Appealing Your Claim
If you feel at any point during the claim process that you were not provided with what you felt was needed or deserved in terms of compensation or application of funds, it is well within your right to file an appeal. Before you begin the early stages of this process you should bring any discrepancies up to your insurance adjuster. The adjuster is going to have more knowledge that pertains to your claim than the insurance company or any available representative at that time. It’s imperative that you communicate earnestly with your adjuster about anything that you might be confused or upset with.
Unfortunately, earnest communication isn’t always effective, and you might find it necessary to get in contact with your adjuster’s supervisor. If after speaking with an adjustment supervisor and both parties are unable to progress forward, you may then ask for the information necessary to contact the insurance company directly. If after speaking with the insurance company you are still incapable of coming to an agreement there is one last option you can pursue: reaching out to FEMA. The Federal Emergency Management Agency may be able to provide you with the resources and mediation necessary to answer any questions or solve any outstanding issues between you, your adjuster and the insurance company when it comes to mounting an appeal for your claim.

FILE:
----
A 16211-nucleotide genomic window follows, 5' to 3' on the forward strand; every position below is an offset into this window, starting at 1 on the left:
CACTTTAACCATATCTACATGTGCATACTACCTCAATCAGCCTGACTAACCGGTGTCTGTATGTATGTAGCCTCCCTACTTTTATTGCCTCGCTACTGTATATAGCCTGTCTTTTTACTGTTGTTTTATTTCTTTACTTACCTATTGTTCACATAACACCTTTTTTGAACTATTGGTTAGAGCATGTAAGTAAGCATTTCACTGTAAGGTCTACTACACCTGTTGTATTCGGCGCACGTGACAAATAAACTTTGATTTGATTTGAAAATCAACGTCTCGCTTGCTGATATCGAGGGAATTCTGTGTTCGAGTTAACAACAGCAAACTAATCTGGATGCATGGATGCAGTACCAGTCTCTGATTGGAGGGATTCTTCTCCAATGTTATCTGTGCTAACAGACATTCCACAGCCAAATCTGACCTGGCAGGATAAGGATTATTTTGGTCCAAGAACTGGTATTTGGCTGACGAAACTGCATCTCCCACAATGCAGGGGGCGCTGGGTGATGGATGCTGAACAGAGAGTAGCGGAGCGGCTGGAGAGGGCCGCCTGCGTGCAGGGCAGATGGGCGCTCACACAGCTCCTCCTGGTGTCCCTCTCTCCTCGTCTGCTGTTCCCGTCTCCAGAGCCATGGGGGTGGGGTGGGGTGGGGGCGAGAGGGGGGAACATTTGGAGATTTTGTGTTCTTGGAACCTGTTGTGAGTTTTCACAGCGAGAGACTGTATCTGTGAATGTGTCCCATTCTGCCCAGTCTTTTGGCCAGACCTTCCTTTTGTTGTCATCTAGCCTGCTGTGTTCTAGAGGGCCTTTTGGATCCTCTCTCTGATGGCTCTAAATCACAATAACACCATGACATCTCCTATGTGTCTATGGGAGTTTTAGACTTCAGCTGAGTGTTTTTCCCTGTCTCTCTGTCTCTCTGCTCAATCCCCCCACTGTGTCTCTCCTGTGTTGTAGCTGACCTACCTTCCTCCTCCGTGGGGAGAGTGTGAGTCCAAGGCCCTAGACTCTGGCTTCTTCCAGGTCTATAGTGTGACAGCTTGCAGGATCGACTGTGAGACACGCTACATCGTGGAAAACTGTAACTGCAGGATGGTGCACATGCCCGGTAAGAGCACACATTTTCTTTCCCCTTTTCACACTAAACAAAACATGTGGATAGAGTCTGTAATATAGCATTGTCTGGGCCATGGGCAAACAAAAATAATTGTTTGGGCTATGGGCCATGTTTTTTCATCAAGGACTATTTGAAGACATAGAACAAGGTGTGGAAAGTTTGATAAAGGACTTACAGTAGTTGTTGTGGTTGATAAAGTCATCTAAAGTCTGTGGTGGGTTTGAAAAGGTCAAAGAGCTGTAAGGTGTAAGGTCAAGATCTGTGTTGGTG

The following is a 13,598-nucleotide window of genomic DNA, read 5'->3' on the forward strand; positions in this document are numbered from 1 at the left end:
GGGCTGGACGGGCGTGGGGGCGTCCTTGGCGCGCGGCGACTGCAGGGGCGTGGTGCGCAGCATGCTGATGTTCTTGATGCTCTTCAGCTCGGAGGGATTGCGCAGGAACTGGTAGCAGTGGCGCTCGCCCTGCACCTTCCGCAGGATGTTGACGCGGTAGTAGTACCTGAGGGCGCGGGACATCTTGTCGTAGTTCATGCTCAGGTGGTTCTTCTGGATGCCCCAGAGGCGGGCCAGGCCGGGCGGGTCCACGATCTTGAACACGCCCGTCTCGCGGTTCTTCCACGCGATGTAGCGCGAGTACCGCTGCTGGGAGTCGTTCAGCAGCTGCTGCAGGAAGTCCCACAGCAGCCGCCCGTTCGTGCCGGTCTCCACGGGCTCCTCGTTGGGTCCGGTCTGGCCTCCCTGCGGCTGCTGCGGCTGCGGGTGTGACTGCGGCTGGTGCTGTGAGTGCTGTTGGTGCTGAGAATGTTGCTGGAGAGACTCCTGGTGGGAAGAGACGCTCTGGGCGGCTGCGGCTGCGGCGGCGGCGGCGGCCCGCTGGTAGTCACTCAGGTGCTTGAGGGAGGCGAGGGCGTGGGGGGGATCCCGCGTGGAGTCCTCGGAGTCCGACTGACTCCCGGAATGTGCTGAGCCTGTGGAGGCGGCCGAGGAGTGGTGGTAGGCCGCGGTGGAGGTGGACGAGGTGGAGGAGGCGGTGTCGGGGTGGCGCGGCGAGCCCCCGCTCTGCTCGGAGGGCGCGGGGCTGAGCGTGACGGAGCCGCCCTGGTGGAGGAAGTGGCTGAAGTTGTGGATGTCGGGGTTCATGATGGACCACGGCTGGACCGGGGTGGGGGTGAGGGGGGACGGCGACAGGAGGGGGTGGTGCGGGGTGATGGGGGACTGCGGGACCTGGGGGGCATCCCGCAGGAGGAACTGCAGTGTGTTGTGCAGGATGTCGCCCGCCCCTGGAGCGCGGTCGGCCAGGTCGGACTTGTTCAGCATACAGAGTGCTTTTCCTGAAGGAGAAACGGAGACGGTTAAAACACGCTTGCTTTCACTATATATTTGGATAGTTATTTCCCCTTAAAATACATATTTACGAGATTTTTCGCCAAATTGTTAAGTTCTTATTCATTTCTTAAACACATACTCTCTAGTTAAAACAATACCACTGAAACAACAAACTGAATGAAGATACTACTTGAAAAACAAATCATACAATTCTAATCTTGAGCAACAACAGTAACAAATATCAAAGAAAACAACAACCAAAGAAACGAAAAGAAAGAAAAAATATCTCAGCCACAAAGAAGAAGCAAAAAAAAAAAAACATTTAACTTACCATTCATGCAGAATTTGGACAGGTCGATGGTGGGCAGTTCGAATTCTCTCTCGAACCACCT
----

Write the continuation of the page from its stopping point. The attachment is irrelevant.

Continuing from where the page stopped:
There’s nothing more sobering than viewing the aftermath and subsequent damages to your home after it’s been flooded. That rush of emotion post disaster is the perfect catalyst to kick off the process of filing a flood insurance claim. In what seems to be a taxing and toilsome process, knowledge will serve as a valiant horse that will lead you into victory. Going into this process well-prepared, knowing what to expect, knowing what’s to be expected of you and where your responsibilities lie as a homeowner are going to make a world of difference in what type of experience you have.